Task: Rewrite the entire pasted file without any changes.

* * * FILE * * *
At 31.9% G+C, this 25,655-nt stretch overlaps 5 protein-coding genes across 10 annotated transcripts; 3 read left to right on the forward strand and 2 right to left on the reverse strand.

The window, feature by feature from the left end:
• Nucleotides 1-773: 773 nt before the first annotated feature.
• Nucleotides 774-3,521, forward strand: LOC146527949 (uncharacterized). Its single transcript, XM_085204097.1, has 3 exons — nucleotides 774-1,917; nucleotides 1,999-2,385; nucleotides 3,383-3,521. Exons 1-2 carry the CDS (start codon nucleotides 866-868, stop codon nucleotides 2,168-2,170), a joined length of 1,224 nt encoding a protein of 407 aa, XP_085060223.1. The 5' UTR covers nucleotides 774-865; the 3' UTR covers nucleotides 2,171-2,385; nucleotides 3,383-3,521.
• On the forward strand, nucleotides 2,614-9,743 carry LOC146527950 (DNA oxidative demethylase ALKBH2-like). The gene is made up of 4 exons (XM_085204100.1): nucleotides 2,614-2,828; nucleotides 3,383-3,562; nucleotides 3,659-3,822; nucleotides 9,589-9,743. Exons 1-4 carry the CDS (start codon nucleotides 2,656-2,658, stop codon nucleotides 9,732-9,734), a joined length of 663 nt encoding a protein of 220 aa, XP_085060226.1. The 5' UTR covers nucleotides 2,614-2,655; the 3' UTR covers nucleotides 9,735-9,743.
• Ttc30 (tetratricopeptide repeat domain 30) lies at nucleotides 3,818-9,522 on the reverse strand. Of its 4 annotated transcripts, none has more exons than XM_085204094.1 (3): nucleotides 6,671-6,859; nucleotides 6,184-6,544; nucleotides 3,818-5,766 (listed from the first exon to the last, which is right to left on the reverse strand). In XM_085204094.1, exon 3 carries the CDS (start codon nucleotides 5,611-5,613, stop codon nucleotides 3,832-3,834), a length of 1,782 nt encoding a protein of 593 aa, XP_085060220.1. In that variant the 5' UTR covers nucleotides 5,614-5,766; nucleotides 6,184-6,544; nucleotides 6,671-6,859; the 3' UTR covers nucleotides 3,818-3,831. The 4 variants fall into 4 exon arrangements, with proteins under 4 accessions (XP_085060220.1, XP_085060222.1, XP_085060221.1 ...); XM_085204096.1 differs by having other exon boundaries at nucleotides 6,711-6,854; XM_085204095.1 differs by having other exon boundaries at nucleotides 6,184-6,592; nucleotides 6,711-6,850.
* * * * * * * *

At 31.9% G+C, this 25,655-nt stretch overlaps 5 protein-coding genes across 10 annotated transcripts; 3 read left to right on the forward strand and 2 right to left on the reverse strand.

The window, feature by feature from the left end:
• Nucleotides 1-773: 773 nt before the first annotated feature.
• Nucleotides 774-3,521, forward strand: LOC146527949 (uncharacterized). Its single transcript, XM_085204097.1, has 3 exons — nucleotides 774-1,917; nucleotides 1,999-2,385; nucleotides 3,383-3,521. Exons 1-2 carry the CDS (start codon nucleotides 866-868, stop codon nucleotides 2,168-2,170), a joined length of 1,224 nt encoding a protein of 407 aa, XP_085060223.1. The 5' UTR covers nucleotides 774-865; the 3' UTR covers nucleotides 2,171-2,385; nucleotides 3,383-3,521.
• On the forward strand, nucleotides 2,614-9,743 carry LOC146527950 (DNA oxidative demethylase ALKBH2-like). The gene is made up of 4 exons (XM_085204100.1): nucleotides 2,614-2,828; nucleotides 3,383-3,562; nucleotides 3,659-3,822; nucleotides 9,589-9,743. Exons 1-4 carry the CDS (start codon nucleotides 2,656-2,658, stop codon nucleotides 9,732-9,734), a joined length of 663 nt encoding a protein of 220 aa, XP_085060226.1. The 5' UTR covers nucleotides 2,614-2,655; the 3' UTR covers nucleotides 9,735-9,743.
• Ttc30 (tetratricopeptide repeat domain 30) lies at nucleotides 3,818-9,522 on the reverse strand. Of its 4 annotated transcripts, none has more exons than XM_085204094.1 (3): nucleotides 6,671-6,859; nucleotides 6,184-6,544; nucleotides 3,818-5,766 (listed from the first exon to the last, which is right to left on the reverse strand). In XM_085204094.1, exon 3 carries the CDS (start codon nucleotides 5,611-5,613, stop codon nucleotides 3,832-3,834), a length of 1,782 nt encoding a protein of 593 aa, XP_085060220.1. In that variant the 5' UTR covers nucleotides 5,614-5,766; nucleotides 6,184-6,544; nucleotides 6,671-6,859; the 3' UTR covers nucleotides 3,818-3,831. The 4 variants fall into 4 exon arrangements, with proteins under 4 accessions (XP_085060220.1, XP_085060222.1, XP_085060221.1 ...); XM_085204096.1 differs by having other exon boundaries at nucleotides 6,711-6,854; XM_085204095.1 differs by having other exon boundaries at nucleotides 6,184-6,592; nucleotides 6,711-6,850.